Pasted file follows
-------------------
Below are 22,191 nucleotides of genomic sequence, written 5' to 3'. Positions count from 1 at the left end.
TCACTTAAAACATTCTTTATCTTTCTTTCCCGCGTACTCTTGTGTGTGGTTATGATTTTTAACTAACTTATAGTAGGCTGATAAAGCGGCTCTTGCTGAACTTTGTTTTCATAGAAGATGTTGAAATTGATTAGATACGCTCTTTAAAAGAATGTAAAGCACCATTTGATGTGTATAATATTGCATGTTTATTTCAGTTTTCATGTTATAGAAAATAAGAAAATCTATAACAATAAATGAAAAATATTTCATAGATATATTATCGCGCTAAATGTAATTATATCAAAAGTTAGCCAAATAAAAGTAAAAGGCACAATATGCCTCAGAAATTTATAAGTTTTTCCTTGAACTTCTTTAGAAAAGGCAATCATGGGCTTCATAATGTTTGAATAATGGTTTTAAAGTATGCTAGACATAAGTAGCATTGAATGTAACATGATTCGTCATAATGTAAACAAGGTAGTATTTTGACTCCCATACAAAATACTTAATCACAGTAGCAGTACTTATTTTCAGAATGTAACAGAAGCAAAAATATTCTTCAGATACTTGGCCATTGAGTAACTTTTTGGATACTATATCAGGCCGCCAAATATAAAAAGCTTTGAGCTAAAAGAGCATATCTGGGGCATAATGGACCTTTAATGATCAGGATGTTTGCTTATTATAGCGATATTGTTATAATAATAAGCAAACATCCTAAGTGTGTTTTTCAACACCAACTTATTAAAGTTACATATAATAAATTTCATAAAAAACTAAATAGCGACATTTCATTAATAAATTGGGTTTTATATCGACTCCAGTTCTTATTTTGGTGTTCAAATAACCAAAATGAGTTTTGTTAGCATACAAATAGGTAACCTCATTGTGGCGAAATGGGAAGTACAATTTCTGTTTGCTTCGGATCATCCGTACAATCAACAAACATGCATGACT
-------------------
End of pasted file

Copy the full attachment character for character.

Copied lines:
Below are 22,191 nucleotides of genomic sequence, written 5' to 3'. Positions count from 1 at the left end.
TCACTTAAAACATTCTTTATCTTTCTTTCCCGCGTACTCTTGTGTGTGGTTATGATTTTTAACTAACTTATAGTAGGCTGATAAAGCGGCTCTTGCTGAACTTTGTTTTCATAGAAGATGTTGAAATTGATTAGATACGCTCTTTAAAAGAATGTAAAGCACCATTTGATGTGTATAATATTGCATGTTTATTTCAGTTTTCATGTTATAGAAAATAAGAAAATCTATAACAATAAATGAAAAATATTTCATAGATATATTATCGCGCTAAATGTAATTATATCAAAAGTTAGCCAAATAAAAGTAAAAGGCACAATATGCCTCAGAAATTTATAAGTTTTTCCTTGAACTTCTTTAGAAAAGGCAATCATGGGCTTCATAATGTTTGAATAATGGTTTTAAAGTATGCTAGACATAAGTAGCATTGAATGTAACATGATTCGTCATAATGTAAACAAGGTAGTATTTTGACTCCCATACAAAATACTTAATCACAGTAGCAGTACTTATTTTCAGAATGTAACAGAAGCAAAAATATTCTTCAGATACTTGGCCATTGAGTAACTTTTTGGATACTATATCAGGCCGCCAAATATAAAAAGCTTTGAGCTAAAAGAGCATATCTGGGGCATAATGGACCTTTAATGATCAGGATGTTTGCTTATTATAGCGATATTGTTATAATAATAAGCAAACATCCTAAGTGTGTTTTTCAACACCAACTTATTAAAGTTACATATAATAAATTTCATAAAAAACTAAATAGCGACATTTCATTAATAAATTGGGTTTTATATCGACTCCAGTTCTTATTTTGGTGTTCAAATAACCAAAATGAGTTTTGTTAGCATACAAATAGGTAACCTCATTGTGGCGAAATGGGAAGTACAATTTCTGTTTGCTTCGGATCATCCGTACAATCAACAAACATGCATGACT